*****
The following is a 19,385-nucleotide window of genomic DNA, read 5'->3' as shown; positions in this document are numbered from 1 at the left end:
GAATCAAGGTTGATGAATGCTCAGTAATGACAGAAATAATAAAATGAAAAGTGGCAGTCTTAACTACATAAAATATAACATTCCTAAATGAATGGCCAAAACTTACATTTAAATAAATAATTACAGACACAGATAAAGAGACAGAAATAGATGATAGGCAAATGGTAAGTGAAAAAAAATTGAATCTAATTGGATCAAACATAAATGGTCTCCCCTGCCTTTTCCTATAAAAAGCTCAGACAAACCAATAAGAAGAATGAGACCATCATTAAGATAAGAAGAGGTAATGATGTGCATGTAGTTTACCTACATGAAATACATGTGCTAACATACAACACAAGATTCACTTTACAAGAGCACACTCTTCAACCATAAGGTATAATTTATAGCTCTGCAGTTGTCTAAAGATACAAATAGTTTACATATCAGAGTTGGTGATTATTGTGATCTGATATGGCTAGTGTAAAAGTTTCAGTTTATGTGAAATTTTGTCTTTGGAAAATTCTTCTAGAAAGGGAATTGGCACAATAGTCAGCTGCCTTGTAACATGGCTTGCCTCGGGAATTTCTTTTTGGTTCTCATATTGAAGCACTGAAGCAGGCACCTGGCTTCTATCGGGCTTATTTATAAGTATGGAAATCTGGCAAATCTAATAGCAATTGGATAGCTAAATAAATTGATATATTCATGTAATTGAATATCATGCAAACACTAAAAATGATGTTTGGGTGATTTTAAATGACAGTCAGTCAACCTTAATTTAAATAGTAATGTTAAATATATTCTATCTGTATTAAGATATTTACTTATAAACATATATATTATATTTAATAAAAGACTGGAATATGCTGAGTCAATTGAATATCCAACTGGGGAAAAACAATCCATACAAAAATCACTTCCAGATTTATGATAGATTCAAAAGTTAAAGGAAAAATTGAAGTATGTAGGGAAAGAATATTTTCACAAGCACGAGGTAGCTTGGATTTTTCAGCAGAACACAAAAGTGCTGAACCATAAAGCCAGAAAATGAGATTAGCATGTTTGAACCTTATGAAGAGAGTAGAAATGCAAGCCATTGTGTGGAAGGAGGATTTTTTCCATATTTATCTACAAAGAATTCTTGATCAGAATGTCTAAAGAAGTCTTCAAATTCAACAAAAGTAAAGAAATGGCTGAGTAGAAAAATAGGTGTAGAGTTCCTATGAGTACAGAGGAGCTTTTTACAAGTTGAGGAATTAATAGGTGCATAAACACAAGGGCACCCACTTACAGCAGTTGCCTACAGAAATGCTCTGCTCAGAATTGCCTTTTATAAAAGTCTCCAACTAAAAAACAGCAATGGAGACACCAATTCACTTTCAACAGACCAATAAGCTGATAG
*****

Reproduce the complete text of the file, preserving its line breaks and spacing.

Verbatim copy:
The following is a 19,385-nucleotide window of genomic DNA, read 5'->3' as shown; positions in this document are numbered from 1 at the left end:
GAATCAAGGTTGATGAATGCTCAGTAATGACAGAAATAATAAAATGAAAAGTGGCAGTCTTAACTACATAAAATATAACATTCCTAAATGAATGGCCAAAACTTACATTTAAATAAATAATTACAGACACAGATAAAGAGACAGAAATAGATGATAGGCAAATGGTAAGTGAAAAAAAATTGAATCTAATTGGATCAAACATAAATGGTCTCCCCTGCCTTTTCCTATAAAAAGCTCAGACAAACCAATAAGAAGAATGAGACCATCATTAAGATAAGAAGAGGTAATGATGTGCATGTAGTTTACCTACATGAAATACATGTGCTAACATACAACACAAGATTCACTTTACAAGAGCACACTCTTCAACCATAAGGTATAATTTATAGCTCTGCAGTTGTCTAAAGATACAAATAGTTTACATATCAGAGTTGGTGATTATTGTGATCTGATATGGCTAGTGTAAAAGTTTCAGTTTATGTGAAATTTTGTCTTTGGAAAATTCTTCTAGAAAGGGAATTGGCACAATAGTCAGCTGCCTTGTAACATGGCTTGCCTCGGGAATTTCTTTTTGGTTCTCATATTGAAGCACTGAAGCAGGCACCTGGCTTCTATCGGGCTTATTTATAAGTATGGAAATCTGGCAAATCTAATAGCAATTGGATAGCTAAATAAATTGATATATTCATGTAATTGAATATCATGCAAACACTAAAAATGATGTTTGGGTGATTTTAAATGACAGTCAGTCAACCTTAATTTAAATAGTAATGTTAAATATATTCTATCTGTATTAAGATATTTACTTATAAACATATATATTATATTTAATAAAAGACTGGAATATGCTGAGTCAATTGAATATCCAACTGGGGAAAAACAATCCATACAAAAATCACTTCCAGATTTATGATAGATTCAAAAGTTAAAGGAAAAATTGAAGTATGTAGGGAAAGAATATTTTCACAAGCACGAGGTAGCTTGGATTTTTCAGCAGAACACAAAAGTGCTGAACCATAAAGCCAGAAAATGAGATTAGCATGTTTGAACCTTATGAAGAGAGTAGAAATGCAAGCCATTGTGTGGAAGGAGGATTTTTTCCATATTTATCTACAAAGAATTCTTGATCAGAATGTCTAAAGAAGTCTTCAAATTCAACAAAAGTAAAGAAATGGCTGAGTAGAAAAATAGGTGTAGAGTTCCTATGAGTACAGAGGAGCTTTTTACAAGTTGAGGAATTAATAGGTGCATAAACACAAGGGCACCCACTTACAGCAGTTGCCTACAGAAATGCTCTGCTCAGAATTGCCTTTTATAAAAGTCTCCAACTAAAAAACAGCAATGGAGACACCAATTCACTTTCAACAGACCAATAAGCTGATAG